“Just knowing that it was over and you’re the best guy. You look around that stadium and you look at that weight class across the country and you realize that you’re the best guy in the country,” Gwiazdowski said. “That’s something that takes a while to set in.”
It also took awhile to accomplish. Growing up in the quiet community of Delanson, about 30 minutes west of Albany in upstate New York, Gwiazdowski attended Duanesburg High, a school too small to field a football team. Though Gwiazdowski played some baseball and soccer as a kid, he quickly gravitated toward wrestling.
Not that he had much choice.
“Me and my brother would always fight in the house,” Gwiazdowski said of his older brother, Michael. “I wasn’t like the fastest kid when I was younger, I was kind of chunky, but, I was good at (wrestling). When I started wrestling I would do good at all the local tournaments and when you do well at something you want to keep doing it.”
He was years from refining the quick striking technique that helped him take down Nelson with roughly 40 seconds to go in the title match, but Gwiazdowski held his own against his brother, who had three years on him.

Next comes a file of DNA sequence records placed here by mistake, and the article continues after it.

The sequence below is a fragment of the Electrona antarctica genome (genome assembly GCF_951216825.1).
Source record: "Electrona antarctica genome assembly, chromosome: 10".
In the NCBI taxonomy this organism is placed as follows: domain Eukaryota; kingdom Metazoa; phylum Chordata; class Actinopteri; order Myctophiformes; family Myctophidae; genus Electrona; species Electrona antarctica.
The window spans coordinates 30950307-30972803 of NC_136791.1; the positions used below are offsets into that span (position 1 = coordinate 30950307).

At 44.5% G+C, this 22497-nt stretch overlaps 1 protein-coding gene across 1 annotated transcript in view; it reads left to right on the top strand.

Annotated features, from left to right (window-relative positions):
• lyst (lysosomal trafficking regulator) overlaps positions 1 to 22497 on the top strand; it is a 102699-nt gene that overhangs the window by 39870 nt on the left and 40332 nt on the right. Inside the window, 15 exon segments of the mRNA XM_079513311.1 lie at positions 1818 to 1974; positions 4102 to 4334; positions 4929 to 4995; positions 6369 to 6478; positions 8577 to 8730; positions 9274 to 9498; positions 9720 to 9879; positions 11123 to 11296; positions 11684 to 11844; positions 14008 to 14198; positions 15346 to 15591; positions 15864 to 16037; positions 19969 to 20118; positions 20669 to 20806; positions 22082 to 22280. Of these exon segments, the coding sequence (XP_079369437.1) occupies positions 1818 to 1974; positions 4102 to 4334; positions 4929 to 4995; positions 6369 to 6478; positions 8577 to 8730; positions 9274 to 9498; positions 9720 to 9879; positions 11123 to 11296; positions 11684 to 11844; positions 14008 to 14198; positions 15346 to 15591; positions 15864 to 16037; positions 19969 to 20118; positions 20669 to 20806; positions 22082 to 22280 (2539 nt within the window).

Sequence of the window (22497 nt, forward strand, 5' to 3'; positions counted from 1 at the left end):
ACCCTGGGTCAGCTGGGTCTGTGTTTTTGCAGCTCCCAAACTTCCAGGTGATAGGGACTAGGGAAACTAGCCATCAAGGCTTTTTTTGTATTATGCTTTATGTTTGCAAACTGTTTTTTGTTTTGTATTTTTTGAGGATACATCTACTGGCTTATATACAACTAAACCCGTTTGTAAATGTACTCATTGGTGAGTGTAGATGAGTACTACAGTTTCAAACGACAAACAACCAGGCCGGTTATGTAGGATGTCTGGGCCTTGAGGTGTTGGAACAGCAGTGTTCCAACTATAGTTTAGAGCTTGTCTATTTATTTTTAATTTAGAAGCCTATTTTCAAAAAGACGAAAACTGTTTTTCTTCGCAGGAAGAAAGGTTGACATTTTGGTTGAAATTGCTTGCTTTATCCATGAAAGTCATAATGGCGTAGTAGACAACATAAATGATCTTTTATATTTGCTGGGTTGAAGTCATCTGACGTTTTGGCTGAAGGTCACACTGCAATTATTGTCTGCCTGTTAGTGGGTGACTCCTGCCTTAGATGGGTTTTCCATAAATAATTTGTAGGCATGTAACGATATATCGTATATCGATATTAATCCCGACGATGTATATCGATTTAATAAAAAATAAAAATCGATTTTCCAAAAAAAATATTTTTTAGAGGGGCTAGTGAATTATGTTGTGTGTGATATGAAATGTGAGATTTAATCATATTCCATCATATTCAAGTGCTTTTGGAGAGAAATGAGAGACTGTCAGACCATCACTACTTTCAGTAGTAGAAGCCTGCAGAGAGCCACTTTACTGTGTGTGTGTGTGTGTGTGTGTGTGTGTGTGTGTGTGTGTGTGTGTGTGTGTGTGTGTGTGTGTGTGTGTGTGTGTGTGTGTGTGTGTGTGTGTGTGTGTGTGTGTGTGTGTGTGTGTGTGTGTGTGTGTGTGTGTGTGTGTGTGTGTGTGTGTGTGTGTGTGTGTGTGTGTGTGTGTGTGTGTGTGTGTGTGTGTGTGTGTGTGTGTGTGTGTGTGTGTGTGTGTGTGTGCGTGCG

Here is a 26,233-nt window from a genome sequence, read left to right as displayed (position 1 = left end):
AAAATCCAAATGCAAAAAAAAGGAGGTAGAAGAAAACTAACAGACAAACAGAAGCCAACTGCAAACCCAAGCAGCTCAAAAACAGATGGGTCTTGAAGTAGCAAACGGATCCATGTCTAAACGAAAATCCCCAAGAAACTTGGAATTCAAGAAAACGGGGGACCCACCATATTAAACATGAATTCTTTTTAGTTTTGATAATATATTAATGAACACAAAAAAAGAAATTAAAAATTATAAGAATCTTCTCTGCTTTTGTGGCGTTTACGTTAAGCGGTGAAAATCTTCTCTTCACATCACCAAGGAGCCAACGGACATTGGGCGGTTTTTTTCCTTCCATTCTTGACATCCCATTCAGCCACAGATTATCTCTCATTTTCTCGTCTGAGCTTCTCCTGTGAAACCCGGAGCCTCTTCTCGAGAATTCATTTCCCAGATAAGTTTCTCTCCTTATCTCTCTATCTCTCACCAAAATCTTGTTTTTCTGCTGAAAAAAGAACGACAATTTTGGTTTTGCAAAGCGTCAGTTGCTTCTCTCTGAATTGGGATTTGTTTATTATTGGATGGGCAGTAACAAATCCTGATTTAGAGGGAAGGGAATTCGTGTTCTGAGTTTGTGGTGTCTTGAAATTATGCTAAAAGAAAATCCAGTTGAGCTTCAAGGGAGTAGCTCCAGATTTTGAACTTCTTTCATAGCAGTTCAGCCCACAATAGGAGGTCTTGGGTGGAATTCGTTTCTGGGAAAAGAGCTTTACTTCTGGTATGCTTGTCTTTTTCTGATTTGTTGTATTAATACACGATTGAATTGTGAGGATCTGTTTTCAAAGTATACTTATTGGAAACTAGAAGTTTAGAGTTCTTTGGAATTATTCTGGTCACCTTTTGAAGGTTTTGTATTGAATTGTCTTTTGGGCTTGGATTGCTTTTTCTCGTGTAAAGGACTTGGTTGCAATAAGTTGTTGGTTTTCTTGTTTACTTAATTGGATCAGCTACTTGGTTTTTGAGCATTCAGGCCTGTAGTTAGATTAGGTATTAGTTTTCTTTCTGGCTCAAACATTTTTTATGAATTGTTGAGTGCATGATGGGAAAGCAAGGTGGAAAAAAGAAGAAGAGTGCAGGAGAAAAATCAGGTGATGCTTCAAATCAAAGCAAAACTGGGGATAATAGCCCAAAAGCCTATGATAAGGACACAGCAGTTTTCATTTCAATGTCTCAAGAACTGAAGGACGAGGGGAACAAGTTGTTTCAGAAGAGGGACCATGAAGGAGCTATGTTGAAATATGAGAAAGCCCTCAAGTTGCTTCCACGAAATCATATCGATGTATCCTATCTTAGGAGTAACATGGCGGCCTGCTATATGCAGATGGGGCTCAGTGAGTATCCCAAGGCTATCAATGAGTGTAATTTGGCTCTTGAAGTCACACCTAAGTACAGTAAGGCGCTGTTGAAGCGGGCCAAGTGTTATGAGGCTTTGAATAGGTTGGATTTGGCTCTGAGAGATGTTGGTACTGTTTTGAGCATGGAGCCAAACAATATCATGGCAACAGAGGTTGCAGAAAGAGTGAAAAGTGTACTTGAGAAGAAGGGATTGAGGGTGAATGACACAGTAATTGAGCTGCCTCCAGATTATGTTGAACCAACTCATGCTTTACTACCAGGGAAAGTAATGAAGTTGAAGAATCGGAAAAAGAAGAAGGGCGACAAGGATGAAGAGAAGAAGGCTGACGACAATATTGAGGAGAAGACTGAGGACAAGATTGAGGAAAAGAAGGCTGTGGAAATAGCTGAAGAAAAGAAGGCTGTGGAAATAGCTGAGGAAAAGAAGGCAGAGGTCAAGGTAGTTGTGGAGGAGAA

“They were back-and-forth. He was tall and skinny and I was kind of tall for my age and a little chunky … They were pretty intense, but I didn’t get my (butt) kicked, that’s for sure,” Gwiazdowski said.
Those sibling wars helped groom Gwiazdowski into a wrestling machine who left Duanesburgh as a two-time state champion and the No. 1 heavyweight prospect in the country.
Before long, the coach who thought his brother was crazy for sending a “little stubby kid with big feet” to his office was working like crazy to get him to stay. Luckily for Popilizio, that inside track helped sway Gwiazdowski to Binghamton.